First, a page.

Many researchers have shown that the most important determinant of a favorable response to BTX was a proper selection of the involved muscles [8]. Clinical observation is a common means to identify dystonic muscles at the pre-evaluation stage for BTX injection [4]. But it is difficult to apply it in some patients with severe hypertonia and to distinguish dystonic muscles from the contracture [9], and many muscles were clinically suspected to be dystonic muscles even though the same dystonic postures were observed because different combinations of muscle activation can lead to similar postural abnormalities [4]. This is in line with several studies, in which polymyographic electromyography revealed a different pattern of muscle involvement compared to that found during clinical evaluation [4]. Therefore, it was not easy to precisely identify dystonic muscles through clinical observation in this case. Also, a large amount of BTX over the maximal safe dose should not be injected according to clinical observation. Hence, some other methods to identify dystonic muscles precisely have been attempted in order to optimize the treatment response to BTX.
Polyelectromyography, PET-CT, and frequency analysis in electromyographic evaluation have been tried [4]. Comella et al. [10] reported that a significantly greater improvement was observed in the group using polyelectromyography compared to the group with clinical evaluation for selecting the dystonic muscles in a randomized controlled study of patients with cervical dystonia.
In this case, we thought that dynamic polyelectromyography may be more suitable than PET-CT. PET-CT is very expensive, radiation exposure is common, and the patient will not be able to tolerate the long scan time of the PET-CT machine. But dynamic polyelectromyography was useful for evaluating muscle activity over a relatively shorter time and it was easy to compare the muscles with clinical observation of movement simultaneously.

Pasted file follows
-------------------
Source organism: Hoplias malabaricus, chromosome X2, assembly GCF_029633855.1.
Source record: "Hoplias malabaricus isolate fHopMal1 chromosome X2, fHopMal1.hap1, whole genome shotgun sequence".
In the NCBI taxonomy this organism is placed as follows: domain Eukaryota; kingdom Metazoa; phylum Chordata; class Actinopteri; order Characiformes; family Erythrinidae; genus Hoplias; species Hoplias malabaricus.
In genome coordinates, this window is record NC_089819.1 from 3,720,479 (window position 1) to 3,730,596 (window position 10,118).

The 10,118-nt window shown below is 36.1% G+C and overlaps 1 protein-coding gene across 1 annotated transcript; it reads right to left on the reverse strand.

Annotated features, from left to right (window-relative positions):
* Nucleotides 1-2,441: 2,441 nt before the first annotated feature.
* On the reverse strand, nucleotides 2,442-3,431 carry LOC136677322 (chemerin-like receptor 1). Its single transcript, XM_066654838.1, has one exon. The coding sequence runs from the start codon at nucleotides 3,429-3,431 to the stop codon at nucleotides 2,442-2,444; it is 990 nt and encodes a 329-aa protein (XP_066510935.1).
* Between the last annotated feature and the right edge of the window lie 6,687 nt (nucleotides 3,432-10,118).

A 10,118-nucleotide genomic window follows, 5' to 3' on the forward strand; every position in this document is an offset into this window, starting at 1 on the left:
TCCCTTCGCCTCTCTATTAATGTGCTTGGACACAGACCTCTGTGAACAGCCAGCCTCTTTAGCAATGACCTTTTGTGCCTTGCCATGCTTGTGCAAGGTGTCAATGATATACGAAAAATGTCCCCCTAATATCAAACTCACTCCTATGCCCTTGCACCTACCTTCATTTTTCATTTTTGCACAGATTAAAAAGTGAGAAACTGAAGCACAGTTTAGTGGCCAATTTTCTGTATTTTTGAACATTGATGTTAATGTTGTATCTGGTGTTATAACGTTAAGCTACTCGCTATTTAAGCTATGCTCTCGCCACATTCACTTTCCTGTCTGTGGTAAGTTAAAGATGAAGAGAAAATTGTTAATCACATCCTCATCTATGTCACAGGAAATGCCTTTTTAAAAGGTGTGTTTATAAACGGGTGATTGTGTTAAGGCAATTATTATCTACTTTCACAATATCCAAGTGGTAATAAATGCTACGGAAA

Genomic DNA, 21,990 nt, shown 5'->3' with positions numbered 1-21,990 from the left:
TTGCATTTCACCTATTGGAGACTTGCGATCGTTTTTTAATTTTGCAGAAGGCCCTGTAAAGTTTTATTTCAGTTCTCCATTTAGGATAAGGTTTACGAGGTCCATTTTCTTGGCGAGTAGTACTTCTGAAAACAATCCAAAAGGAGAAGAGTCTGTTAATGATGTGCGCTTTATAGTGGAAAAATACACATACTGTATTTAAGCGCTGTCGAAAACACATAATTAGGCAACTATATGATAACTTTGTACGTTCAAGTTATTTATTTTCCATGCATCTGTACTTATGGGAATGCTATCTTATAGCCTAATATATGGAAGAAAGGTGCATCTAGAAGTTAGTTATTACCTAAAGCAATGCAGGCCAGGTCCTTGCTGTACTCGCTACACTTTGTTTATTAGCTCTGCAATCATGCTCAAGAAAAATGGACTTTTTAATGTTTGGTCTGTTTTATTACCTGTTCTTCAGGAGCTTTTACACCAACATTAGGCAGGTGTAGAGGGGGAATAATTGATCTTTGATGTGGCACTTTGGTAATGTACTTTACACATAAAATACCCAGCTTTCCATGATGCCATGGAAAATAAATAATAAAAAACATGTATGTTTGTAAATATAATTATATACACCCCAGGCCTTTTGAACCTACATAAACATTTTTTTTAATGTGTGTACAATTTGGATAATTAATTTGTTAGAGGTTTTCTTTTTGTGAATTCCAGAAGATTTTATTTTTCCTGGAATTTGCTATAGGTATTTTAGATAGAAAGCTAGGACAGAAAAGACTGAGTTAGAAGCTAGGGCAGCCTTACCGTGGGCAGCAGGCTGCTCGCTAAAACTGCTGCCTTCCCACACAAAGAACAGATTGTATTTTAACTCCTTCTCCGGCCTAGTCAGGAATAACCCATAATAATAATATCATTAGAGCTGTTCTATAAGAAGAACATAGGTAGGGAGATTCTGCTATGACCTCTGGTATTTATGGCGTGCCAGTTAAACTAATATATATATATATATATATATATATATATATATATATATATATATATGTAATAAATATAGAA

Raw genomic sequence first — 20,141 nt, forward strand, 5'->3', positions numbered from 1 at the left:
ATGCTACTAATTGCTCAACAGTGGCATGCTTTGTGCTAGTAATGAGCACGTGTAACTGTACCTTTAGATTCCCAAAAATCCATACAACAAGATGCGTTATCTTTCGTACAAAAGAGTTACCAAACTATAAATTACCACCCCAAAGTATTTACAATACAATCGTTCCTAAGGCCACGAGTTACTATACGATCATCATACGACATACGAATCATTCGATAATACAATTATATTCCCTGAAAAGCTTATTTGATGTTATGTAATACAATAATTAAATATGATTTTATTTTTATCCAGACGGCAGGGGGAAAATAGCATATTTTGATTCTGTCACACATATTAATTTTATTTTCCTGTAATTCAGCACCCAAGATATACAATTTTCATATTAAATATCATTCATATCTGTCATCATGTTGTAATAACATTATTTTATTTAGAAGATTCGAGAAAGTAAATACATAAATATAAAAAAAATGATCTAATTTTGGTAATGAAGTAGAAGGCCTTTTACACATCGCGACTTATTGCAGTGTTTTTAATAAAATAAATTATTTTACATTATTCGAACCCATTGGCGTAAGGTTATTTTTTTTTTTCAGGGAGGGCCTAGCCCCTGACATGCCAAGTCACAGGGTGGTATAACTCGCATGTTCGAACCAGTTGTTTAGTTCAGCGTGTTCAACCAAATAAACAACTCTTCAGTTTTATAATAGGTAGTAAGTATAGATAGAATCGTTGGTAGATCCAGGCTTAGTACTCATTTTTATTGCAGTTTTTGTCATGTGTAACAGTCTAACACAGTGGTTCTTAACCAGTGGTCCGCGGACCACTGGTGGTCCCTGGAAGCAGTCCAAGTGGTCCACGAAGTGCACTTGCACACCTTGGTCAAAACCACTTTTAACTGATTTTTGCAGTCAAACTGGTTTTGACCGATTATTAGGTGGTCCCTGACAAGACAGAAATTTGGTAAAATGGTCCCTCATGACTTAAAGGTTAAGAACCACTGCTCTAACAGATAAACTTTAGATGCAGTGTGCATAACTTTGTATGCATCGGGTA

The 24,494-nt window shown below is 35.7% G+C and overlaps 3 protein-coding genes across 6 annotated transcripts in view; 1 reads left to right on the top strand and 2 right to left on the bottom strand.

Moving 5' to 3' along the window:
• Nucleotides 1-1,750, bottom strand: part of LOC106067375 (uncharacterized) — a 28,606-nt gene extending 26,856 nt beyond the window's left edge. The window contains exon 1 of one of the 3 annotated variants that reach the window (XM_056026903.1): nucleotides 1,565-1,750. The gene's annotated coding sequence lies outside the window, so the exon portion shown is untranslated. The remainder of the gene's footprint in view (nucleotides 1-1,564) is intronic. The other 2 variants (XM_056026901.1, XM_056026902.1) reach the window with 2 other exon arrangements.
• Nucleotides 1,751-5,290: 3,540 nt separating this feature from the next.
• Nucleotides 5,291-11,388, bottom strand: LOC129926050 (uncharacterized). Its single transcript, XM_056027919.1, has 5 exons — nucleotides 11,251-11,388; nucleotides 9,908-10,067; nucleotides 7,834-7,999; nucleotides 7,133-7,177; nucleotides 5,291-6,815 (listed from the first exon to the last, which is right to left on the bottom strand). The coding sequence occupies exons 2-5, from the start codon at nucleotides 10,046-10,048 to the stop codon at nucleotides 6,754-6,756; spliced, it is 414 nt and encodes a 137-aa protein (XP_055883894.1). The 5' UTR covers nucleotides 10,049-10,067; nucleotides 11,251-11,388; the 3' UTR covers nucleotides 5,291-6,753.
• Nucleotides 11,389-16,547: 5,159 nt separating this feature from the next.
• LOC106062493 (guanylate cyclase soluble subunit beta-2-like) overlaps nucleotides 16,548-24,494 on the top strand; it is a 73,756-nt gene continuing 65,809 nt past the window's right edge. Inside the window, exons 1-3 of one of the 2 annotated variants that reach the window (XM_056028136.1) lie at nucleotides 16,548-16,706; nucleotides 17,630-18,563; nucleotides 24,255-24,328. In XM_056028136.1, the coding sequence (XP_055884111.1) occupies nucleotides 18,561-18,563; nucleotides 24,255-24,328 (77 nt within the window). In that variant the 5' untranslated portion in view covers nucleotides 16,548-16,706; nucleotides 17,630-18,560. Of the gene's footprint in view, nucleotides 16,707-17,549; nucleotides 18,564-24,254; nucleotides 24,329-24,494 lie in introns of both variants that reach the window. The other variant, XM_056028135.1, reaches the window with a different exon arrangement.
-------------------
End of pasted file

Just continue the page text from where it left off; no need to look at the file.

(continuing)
In the future, a more specific guideline for selection of dystonic muscles is required through further research.


CONFLICT OF INTEREST: No potential conflict of interest relevant to this article was reported.


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Fig. 1

Brain magnetic resonance imaging showed left middle cerebral artery infarction, involving the frontal and parietal lobes.

Fig. 2

Using the 10-channel electromyography mode, dynamic polyelectromyography was performed during the dystonic event. Motor unit action potentials of each lower extremity were recorded simultaneously.

Fig. 3

Findings of dynamic polyelectromyography in the affected lower limb muscles at baseline. TFL, tensor fascia lata; BF LH, biceps femoris long head; BF SH, biceps femoris short head; FDB, flexor digitorum brevis; FDL, flexor digitorum longus; PL, peroneus longus; TA, tibialis anterior; GCM, gastrocnemius.

Fig. 4

Changes in the affected lower limb on a lateral view before injection (A); the knee flexor could not be extended by hand almost all day. (B) After injection, her knee could be extended to a near normal range.

Fig. 5

Changes in the affected lower limb on a superior view before injection (A); her right hip and knee flexor were hyperactive with severe muscle cramping pain. (B) After injection, the flexed posture and pain were remarkably decreased.

Table 1

Changes in muscle strength, ROM, and dystonia scale and pain in the right lower limb after injection


ROM, range of motion; UDRS, Unified Dystonia Rating Scale; BFMDS, The Burke–Fahn–Marsden Dystonia Rating Scale; UC, uncheckable due to severe spasm.